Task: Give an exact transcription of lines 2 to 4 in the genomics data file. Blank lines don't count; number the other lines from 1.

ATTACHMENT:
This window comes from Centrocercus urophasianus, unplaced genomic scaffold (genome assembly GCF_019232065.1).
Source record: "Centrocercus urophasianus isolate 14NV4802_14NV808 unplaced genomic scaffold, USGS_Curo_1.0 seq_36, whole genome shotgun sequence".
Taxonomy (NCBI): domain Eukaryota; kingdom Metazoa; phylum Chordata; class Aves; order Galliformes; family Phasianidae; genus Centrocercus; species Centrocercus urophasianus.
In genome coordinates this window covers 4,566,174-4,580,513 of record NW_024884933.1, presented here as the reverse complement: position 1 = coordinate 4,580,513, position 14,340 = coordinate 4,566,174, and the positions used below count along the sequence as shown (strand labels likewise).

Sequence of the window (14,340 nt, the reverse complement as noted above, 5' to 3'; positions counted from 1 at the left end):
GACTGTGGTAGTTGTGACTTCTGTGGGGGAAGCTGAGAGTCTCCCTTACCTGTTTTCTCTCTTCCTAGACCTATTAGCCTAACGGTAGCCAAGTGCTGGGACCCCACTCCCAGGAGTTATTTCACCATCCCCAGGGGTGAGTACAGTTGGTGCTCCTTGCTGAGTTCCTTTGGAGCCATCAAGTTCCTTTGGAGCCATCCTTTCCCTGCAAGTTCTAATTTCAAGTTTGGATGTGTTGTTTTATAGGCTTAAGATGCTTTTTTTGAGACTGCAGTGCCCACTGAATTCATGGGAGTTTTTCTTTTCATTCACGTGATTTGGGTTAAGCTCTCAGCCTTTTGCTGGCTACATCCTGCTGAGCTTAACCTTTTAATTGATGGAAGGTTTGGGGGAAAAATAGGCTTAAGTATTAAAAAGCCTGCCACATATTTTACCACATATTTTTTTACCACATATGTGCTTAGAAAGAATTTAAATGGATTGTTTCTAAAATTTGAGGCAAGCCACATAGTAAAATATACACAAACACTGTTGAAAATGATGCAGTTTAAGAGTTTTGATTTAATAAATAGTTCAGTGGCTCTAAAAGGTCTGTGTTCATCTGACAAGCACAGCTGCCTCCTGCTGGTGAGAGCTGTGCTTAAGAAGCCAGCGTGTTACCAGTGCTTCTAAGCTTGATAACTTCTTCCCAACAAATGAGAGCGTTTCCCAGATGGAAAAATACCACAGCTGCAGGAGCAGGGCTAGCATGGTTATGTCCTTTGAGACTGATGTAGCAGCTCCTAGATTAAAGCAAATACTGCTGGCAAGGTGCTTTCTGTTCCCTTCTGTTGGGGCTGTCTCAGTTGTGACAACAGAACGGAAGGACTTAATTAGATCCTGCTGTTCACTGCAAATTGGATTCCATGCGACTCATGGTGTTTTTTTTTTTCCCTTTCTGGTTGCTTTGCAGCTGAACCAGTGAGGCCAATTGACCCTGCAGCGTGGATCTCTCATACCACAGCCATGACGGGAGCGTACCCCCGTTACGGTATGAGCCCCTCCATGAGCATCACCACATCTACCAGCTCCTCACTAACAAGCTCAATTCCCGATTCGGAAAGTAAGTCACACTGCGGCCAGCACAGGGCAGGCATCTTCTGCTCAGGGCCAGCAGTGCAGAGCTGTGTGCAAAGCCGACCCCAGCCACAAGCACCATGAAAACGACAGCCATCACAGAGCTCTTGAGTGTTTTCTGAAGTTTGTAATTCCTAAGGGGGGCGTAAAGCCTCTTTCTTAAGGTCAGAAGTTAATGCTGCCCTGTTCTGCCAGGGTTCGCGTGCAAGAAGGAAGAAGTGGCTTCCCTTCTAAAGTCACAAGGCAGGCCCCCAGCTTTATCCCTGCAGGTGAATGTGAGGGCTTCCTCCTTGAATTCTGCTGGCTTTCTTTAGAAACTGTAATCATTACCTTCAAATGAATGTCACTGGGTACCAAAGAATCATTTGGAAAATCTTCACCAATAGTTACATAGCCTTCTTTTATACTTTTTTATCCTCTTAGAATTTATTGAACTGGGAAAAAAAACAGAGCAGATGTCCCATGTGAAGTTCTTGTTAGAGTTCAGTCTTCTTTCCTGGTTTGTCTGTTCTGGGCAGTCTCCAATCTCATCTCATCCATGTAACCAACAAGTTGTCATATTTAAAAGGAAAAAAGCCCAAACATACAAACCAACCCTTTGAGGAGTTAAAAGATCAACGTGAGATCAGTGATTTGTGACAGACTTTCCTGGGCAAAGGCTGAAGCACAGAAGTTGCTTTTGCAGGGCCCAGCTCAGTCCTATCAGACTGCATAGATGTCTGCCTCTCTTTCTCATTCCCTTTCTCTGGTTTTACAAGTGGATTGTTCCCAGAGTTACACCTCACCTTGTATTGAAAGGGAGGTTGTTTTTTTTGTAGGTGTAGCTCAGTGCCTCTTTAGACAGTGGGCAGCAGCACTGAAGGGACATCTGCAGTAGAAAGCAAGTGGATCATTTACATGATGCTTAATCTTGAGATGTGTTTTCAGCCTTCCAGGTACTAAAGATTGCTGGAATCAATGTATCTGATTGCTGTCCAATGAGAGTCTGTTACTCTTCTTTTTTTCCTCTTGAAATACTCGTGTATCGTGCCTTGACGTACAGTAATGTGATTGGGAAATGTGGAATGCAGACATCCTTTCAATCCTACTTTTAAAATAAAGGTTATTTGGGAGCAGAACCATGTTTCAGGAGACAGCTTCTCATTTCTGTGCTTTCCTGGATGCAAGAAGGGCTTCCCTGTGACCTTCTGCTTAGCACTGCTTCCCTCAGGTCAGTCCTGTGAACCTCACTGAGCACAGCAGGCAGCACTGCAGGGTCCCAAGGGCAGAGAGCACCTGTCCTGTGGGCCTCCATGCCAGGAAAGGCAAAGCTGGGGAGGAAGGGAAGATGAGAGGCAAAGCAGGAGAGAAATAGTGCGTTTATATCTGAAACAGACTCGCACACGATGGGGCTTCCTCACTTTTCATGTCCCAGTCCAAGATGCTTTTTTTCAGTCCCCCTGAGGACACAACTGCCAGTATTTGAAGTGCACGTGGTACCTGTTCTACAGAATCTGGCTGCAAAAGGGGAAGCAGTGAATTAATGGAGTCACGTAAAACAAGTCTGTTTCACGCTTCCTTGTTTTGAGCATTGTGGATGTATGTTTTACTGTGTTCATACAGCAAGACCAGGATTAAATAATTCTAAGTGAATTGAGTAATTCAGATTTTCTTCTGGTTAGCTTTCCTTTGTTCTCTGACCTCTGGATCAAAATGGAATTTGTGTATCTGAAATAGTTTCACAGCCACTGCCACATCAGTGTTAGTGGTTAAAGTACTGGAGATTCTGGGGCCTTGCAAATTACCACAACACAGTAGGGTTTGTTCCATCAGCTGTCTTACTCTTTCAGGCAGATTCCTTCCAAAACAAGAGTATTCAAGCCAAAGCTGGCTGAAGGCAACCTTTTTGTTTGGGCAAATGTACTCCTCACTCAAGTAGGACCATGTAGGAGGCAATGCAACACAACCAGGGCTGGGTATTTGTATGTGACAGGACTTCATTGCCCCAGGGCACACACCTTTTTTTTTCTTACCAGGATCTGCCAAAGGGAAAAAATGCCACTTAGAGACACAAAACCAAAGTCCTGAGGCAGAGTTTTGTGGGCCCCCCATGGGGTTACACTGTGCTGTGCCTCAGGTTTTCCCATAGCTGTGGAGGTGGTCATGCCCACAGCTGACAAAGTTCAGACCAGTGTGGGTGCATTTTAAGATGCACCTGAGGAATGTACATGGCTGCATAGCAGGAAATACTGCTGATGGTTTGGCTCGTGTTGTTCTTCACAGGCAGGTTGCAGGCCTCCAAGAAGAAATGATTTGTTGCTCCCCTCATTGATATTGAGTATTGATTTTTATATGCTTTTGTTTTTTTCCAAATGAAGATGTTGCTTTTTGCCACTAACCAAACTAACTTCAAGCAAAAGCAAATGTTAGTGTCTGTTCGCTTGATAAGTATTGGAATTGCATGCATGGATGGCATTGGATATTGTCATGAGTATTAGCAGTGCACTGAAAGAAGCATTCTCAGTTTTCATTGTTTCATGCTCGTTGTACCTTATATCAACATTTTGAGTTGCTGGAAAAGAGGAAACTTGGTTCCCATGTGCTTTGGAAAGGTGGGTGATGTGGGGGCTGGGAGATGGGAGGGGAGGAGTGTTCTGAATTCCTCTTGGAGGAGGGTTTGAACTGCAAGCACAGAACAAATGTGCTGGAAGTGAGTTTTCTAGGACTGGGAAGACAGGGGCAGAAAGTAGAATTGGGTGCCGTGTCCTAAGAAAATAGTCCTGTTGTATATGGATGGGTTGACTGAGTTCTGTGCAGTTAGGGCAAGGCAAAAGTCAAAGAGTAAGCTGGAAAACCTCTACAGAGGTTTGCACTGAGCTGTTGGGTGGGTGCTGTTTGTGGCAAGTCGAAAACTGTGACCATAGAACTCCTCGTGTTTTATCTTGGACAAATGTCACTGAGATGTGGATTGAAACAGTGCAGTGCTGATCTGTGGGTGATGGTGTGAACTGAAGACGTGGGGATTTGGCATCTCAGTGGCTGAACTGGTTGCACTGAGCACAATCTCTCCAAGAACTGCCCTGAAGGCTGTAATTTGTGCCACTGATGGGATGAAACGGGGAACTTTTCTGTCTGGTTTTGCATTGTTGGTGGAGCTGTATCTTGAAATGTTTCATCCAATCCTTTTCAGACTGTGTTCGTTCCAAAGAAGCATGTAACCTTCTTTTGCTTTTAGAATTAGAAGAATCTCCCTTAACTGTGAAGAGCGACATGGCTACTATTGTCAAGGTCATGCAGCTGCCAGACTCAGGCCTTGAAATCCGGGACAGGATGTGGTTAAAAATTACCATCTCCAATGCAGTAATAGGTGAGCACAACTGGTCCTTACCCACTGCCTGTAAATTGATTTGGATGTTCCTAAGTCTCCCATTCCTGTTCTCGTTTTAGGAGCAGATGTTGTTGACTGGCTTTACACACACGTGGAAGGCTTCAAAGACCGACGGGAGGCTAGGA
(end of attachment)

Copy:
Source record: "Centrocercus urophasianus isolate 14NV4802_14NV808 unplaced genomic scaffold, USGS_Curo_1.0 seq_36, whole genome shotgun sequence".
Taxonomy (NCBI): domain Eukaryota; kingdom Metazoa; phylum Chordata; class Aves; order Galliformes; family Phasianidae; genus Centrocercus; species Centrocercus urophasianus.
In genome coordinates this window covers 4,566,174-4,580,513 of record NW_024884933.1, presented here as the reverse complement: position 1 = coordinate 4,580,513, position 14,340 = coordinate 4,566,174, and the positions used below count along the sequence as shown (strand labels likewise).